wooden wedge you can carve one out of whatever hardwood is
available. Wooden pallets are usually made from hardwoods and are a
cheap (free) source.

Rick Copeland
Silversmith and Lapidary Artisan
rockymountainwonders.com


#9

I would suggest PEG (polyethylene glycol - carbowax). It is used for
lots of things. such as:

preparing green wood for turning.

preserving the Vasa.

these relate to the hammer handle problem.

soak the head handle in a strong water solution of the PEG.

jesse


#10

There is a product used in furniture making to tighten joints. It
goes by several names like “Chair tight”, “Tight” You can find it in
most all hardware stores and lumber yards. It makes wood swell as
much if not more than anti freeze.


#11
I would suggest PEG (polyethylene glycol - carbowax). It is used
for lots of things. 

Also used as a laxative, and easily purchased as Miralax.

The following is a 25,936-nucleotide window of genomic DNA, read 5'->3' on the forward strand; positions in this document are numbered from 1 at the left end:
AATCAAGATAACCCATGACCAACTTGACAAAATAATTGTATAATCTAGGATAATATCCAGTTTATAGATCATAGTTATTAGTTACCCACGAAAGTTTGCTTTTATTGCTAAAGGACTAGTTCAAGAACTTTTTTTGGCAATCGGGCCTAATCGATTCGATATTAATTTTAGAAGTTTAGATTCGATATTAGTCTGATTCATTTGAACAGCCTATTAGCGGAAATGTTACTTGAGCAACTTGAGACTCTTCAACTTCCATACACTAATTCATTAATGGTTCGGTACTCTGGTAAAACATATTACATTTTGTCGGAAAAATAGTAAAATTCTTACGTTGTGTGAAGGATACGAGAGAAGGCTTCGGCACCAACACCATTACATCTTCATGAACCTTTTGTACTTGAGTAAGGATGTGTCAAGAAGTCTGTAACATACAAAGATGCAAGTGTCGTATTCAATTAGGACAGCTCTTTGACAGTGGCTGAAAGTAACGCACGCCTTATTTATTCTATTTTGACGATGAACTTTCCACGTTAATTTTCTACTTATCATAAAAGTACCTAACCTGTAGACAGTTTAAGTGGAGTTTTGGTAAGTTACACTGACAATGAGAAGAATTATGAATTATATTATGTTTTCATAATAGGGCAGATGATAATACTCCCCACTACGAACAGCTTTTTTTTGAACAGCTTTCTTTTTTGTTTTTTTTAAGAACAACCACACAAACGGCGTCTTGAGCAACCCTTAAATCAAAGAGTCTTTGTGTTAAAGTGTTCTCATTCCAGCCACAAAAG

Al Balmer
Sun City, AZ


#12
Will anything besides antifreeze work? With a house full of cats,
that's not an option. 

Grab your hammer by the handle, pointing head down at 45 degrees,
and strike a heel of the handle with wooden mallet. It may sound
counter-intuitive, but with every strike, the head will climb up the
handle wedging tighter and tighter.

After few strikes, when it is tight, drive the wedge deeper
anchoring head in place. Cover exposed wood with something to prevent
drying out. Nail polish will do.

The reason it is getting loose is because wood is drying out and
shrinks. It is a shame that company like Peddinghaus do not uses dry
wood for it’s handles.

Leonid Surpin
www.studioarete.com


#13
Will anything besides antifreeze work? With a house full of cats,
that's not an option. 

Probably the cats won’t chew on the hammers :slight_smile:

But call your local woodworkers supply, they’ll have something made
for tightening old dried-out wood joints. It might still be ethylene
glycol, I don’t know.

Al Balmer
Sun City, AZ


#14
Will anything besides antifreeze work? With a house full of cats,
that's not an option. 

Anti freeze for the water supply in RV (Propylene glycol) might work
without killing cats.

I’m lazy and cheap, I drill a little pilot hole next to the wedge
and a wood screw will usually do the trick, drastic measures call for